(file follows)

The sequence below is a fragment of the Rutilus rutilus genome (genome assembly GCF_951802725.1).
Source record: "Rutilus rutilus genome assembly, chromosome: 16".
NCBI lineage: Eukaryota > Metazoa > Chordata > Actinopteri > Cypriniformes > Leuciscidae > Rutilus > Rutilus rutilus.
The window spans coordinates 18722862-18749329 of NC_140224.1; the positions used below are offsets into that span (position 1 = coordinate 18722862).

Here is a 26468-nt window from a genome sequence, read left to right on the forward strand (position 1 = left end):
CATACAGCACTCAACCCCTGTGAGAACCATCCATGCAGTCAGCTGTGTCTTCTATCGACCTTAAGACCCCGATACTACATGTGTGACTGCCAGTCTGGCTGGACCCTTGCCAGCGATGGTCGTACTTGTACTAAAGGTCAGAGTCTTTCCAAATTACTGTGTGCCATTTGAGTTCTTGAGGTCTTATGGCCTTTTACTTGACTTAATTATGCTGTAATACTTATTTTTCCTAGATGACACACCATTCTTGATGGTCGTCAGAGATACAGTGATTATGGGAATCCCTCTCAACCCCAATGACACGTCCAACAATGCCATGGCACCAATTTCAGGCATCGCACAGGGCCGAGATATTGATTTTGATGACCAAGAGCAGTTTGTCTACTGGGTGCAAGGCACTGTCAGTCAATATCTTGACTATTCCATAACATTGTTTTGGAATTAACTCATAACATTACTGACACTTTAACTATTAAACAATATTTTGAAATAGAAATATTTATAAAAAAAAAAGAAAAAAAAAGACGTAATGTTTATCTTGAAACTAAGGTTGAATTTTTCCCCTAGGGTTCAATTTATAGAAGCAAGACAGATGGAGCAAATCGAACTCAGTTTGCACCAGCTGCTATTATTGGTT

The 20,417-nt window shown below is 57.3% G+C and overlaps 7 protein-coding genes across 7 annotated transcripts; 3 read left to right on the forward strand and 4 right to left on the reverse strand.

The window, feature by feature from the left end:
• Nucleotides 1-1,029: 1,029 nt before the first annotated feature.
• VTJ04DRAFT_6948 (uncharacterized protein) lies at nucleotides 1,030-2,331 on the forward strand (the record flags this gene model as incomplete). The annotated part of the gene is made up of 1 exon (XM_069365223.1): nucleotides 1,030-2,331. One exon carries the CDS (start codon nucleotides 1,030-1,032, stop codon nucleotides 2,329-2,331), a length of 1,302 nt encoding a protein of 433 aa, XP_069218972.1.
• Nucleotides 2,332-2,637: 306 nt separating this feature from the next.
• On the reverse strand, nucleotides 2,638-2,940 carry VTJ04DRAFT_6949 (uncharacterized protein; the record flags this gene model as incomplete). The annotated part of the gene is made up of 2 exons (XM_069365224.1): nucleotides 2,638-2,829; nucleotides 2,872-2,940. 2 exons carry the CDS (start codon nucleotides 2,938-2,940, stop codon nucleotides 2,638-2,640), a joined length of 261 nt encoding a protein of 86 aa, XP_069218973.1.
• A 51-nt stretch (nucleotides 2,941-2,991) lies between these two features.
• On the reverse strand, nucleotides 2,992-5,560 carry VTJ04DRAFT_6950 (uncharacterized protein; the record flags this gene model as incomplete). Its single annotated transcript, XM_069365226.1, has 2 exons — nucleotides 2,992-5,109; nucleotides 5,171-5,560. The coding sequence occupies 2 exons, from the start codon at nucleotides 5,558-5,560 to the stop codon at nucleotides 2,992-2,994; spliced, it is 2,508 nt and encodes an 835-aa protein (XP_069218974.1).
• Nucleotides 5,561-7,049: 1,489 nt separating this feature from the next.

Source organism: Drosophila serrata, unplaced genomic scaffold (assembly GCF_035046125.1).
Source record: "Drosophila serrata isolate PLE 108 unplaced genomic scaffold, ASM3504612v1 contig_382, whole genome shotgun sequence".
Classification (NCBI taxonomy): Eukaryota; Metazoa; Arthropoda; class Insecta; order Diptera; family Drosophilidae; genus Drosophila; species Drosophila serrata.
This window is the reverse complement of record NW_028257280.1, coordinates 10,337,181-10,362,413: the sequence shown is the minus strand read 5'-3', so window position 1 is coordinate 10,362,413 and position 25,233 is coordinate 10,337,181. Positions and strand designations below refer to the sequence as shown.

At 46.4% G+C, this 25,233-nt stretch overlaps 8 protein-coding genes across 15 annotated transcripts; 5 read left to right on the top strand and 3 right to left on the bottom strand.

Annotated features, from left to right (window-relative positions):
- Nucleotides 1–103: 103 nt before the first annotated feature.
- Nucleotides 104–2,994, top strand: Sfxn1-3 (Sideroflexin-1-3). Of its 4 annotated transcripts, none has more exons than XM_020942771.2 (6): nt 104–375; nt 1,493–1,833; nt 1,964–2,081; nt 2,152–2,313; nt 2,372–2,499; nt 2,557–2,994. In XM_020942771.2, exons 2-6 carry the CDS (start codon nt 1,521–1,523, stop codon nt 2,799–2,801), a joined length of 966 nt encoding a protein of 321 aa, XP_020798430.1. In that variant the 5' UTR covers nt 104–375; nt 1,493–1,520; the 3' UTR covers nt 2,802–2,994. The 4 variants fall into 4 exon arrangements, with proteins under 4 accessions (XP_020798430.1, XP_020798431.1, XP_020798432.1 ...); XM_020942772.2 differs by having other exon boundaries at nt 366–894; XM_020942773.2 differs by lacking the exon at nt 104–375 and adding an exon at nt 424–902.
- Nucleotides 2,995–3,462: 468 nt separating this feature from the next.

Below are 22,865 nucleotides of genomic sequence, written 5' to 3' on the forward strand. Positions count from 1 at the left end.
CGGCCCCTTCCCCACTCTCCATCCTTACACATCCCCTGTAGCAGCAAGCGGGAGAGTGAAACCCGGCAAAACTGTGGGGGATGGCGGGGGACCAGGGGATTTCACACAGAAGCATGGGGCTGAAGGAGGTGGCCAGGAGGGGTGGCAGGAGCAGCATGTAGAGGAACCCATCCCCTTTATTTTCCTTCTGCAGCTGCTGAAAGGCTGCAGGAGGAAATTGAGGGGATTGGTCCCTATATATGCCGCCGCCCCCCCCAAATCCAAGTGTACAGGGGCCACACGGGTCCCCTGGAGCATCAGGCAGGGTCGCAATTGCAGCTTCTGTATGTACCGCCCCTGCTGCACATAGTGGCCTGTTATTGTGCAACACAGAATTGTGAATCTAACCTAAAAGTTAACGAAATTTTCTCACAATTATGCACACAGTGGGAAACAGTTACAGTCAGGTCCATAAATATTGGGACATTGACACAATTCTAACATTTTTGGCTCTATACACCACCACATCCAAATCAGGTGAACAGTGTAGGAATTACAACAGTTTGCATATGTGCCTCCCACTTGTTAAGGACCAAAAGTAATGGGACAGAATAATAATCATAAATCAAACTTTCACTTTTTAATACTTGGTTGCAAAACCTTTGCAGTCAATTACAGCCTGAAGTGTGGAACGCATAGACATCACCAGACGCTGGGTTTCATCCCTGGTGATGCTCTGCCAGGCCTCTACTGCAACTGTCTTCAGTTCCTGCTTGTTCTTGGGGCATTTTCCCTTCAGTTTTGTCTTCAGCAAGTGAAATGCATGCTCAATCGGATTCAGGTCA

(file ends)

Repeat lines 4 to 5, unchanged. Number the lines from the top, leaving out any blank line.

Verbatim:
The window spans coordinates 18722862-18749329 of NC_140224.1; the positions used below are offsets into that span (position 1 = coordinate 18722862).

Here is a 26468-nt window from a genome sequence, read left to right on the forward strand (position 1 = left end):